Verdict in India's biggest anti-corruption saga anti-climactic
I refer to your article Court acquits Indian former minister over huge telecoms scandal (December 21). All of the accused in the biggest graft case in India's history were set free because the prosecution was said to have been unable to prove its case. The court ruled there was no bribery, pilferage or money laundering involved in the $5 billion graft operation. The nation was put through the intense trauma of declining values and the government led by Manmohan Singh ultimately lost the 2014 elections. India’s international image also suffered during that phase. And yet the court has since ruled that the entire case was based on “rumour, gossip and speculation”. The BJP party had made the G2 corruption case their major plank in the 2014 election. Their acquittal means the reputation of the Congress party has been restored and redeemed. How was so much frenzy generated against corruption on a case that had no merits at all?
Rajendra Aneja, Dubai
UN Jerusalem vote must pave the way for more discussion
In reference to your article How countries voted on Jerusalem's status at the General Assembly (December 22), the recent dramatic vote at the UN General Assembly on Jerusalem's status in favour of the Palestinians was a welcome move. Most of the Muslim countries showed their solidarity. Nonetheless, Israelis and Palestinians should continue to pursue a comprehensive dialogue for the sake of regional peace.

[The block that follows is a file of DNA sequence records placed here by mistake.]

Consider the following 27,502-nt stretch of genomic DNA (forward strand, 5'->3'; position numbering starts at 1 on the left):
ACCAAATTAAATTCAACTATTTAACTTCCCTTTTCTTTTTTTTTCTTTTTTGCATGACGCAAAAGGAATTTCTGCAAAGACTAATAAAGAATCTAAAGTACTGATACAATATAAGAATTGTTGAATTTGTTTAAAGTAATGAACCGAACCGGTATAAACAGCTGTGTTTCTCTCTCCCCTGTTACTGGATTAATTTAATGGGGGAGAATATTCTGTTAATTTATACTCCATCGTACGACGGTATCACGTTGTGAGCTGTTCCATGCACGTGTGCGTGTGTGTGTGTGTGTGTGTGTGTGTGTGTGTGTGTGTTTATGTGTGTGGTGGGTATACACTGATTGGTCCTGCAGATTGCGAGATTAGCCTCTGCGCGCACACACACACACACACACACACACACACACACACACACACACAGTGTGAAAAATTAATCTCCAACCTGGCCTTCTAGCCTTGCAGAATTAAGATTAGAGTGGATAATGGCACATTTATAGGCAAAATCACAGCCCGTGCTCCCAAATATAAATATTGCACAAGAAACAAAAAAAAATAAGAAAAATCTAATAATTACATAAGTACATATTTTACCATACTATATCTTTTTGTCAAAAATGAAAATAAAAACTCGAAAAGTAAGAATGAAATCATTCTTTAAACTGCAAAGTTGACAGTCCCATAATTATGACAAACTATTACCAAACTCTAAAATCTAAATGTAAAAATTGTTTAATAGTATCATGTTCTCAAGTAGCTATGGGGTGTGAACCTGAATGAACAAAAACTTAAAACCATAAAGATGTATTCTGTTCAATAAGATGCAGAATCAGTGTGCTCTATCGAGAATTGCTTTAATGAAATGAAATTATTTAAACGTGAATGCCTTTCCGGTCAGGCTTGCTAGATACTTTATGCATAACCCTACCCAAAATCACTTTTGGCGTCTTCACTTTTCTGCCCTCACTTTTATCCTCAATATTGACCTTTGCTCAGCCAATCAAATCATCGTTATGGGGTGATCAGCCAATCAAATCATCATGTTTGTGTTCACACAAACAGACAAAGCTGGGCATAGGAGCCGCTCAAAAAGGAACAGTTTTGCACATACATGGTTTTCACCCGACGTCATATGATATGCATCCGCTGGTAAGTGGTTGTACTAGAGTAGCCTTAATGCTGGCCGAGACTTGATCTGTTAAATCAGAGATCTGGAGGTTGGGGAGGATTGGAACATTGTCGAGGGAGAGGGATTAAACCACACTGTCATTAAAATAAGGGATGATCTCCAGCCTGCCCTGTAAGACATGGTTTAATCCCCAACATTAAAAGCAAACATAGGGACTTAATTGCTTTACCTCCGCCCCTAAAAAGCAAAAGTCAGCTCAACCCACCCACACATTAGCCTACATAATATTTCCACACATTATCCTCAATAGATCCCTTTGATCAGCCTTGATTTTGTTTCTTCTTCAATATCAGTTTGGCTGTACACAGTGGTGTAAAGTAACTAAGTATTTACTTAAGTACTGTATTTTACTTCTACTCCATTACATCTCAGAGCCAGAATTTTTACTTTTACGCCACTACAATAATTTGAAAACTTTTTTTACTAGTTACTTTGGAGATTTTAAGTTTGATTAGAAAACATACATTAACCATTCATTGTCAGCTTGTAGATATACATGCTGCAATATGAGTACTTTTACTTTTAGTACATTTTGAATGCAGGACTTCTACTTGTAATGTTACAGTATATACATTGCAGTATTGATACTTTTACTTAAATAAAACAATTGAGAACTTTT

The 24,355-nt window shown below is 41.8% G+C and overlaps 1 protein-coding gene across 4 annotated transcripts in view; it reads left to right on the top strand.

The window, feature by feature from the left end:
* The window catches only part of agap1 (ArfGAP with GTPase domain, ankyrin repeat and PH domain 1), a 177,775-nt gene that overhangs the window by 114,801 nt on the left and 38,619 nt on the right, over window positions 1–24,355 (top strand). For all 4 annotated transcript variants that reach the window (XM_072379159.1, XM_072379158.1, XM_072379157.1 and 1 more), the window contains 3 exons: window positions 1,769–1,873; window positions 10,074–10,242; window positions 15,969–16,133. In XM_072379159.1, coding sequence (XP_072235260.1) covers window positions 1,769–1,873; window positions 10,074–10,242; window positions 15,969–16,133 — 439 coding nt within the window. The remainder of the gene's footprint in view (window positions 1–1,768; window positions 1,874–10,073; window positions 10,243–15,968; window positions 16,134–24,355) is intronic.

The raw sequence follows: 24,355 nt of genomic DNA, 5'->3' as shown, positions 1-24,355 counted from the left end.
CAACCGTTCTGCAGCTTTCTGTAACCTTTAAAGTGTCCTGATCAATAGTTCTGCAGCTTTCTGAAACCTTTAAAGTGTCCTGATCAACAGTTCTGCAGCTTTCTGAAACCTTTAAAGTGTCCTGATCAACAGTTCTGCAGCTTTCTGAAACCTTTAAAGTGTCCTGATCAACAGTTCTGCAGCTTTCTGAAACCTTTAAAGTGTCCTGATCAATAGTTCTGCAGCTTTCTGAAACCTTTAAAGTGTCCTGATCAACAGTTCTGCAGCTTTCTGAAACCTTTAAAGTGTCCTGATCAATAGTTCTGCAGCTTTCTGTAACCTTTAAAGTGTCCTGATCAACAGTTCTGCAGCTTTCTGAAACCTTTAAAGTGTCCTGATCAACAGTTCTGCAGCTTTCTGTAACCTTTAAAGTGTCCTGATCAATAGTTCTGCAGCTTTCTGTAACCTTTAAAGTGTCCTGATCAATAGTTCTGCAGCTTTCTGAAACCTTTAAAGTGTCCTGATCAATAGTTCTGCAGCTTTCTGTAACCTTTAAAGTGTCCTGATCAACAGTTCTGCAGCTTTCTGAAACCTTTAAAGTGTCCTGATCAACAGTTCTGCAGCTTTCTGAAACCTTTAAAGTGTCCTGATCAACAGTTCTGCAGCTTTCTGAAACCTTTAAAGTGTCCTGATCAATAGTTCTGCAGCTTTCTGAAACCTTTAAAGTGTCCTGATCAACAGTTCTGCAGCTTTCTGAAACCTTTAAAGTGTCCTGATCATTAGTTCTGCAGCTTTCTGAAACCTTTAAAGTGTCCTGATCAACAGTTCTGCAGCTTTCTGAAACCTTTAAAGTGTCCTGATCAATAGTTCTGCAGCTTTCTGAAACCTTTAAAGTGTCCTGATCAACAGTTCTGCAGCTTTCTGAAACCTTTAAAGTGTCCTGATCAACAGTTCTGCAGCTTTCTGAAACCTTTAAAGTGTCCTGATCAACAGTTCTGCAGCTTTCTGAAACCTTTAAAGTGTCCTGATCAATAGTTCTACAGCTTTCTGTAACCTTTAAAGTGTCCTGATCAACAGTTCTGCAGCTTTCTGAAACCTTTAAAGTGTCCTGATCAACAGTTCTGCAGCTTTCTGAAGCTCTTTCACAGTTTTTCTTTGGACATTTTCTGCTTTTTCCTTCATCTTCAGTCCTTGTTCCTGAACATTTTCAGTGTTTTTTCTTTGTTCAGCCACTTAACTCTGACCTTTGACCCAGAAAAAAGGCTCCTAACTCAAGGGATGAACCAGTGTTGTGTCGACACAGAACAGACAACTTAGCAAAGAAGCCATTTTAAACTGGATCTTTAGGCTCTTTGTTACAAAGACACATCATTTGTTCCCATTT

K Ragavan, India
The irony is that despite so many lengthy reports and enforcement agency investigations, the verdict came in a matter of minutes, much to the joy of those under trial. And just like that, such a huge alleged scam, which generated so many headlines at the time, is gone with the wind. I wonder if the government will submit an appeal to the supreme court.
Name withheld by request
Stray cats must be neutered for their sake and ours
While there are no official statistics on the number of stray cats and the cat over-population rates in the UAE, many veterinarians and clinics are doing their part to ensure that the problem doesn’t continue to grow by implementing trap-neuter-release procedures for those willing to help. TNR involves spaying or neutering street cats and then clipping their ears to mark them sterilised. This is the only method that is proven to be humane in controlling cat overpopulation.
The entire procedure takes about five minutes for male cats and a maximum of 20 minutes for females. The cats are even given pain medication right after surgery to ensure they are as comfortable as possible before they’re on their own.
The Australian Veterinary Hospital in Abu Dhabi is one of several facilities taking a strong stance in resolving the over-population of street cats since balancing out the mating behaviour of feral cats would significantly save more of their lives. There has been a dramatic increase in the feral cat population in Abu Dhabi since 2014 by as much as 34 per cent. We must continue to tackle this problem for their sake and ours.
Yasmeen El Mallah, Abu Dhabi
Published: December 23, 2017 07:49 PM